Patrick may not be the smoothest of political operators, but when it has come to managing the people's money, he has had the courage to speak straight and propose policies that are transparent, if sometimes painful.
The scope of the fiscal challenges facing the country at large and Massachusetts in particular is staggering. As critical as the Phoenix has been of the state legislature, we must concede that negotiating this crisis has been — and will remain — a hopefully once-in-a-generation challenge. Still, had the Democrats on Beacon Hill more quickly and more frequently followed Patrick's lead, the state would be better off and the political climate would be less poisonous.
Thanks to Patrick and his environmental team, Massachusetts is second to none and a clear leader in charting a course that promises economic development through environmental engineering, manufacturing, and renewal. Voters may not appreciate it now, but this will position the state well for the new economy that will emerge in better times.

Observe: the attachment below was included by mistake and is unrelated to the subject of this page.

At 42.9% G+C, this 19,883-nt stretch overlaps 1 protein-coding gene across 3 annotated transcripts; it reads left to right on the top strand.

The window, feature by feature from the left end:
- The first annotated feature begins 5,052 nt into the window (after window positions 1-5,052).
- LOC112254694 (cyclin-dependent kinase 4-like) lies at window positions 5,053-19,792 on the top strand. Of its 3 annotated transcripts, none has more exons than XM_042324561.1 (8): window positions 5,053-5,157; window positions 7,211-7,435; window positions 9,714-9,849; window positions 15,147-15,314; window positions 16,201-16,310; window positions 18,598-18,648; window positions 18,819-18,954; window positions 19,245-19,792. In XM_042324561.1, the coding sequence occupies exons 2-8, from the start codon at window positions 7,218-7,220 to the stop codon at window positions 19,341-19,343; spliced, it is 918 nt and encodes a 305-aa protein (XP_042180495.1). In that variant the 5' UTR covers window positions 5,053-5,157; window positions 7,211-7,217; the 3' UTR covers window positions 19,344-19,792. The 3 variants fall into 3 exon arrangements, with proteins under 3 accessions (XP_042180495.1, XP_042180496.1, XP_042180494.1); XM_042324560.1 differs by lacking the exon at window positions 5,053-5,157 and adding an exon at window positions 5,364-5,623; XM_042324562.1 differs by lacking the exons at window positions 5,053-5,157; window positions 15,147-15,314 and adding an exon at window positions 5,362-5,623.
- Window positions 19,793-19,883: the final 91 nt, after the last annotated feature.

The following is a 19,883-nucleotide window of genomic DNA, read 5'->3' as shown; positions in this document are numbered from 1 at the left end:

As the election season begins, the public is in a foul and suspicious mood. No wonder. But if the public is going to fairly judge Patrick, it needs to understand his accomplishments as well as his shortcomings.
Moving forward, Patrick and his challengers, Republican Charlie Baker and independent Tim Cahill, face some simple questions: what policies do you propose? What will those policies cost? And how will you raise the revenue — or make the cuts — necessary to pay for them?
We suspect the candidate who answers these questions most convincingly will be the next governor.
: The Editorial Page
, Deval Patrick, Deval Patrick, government, More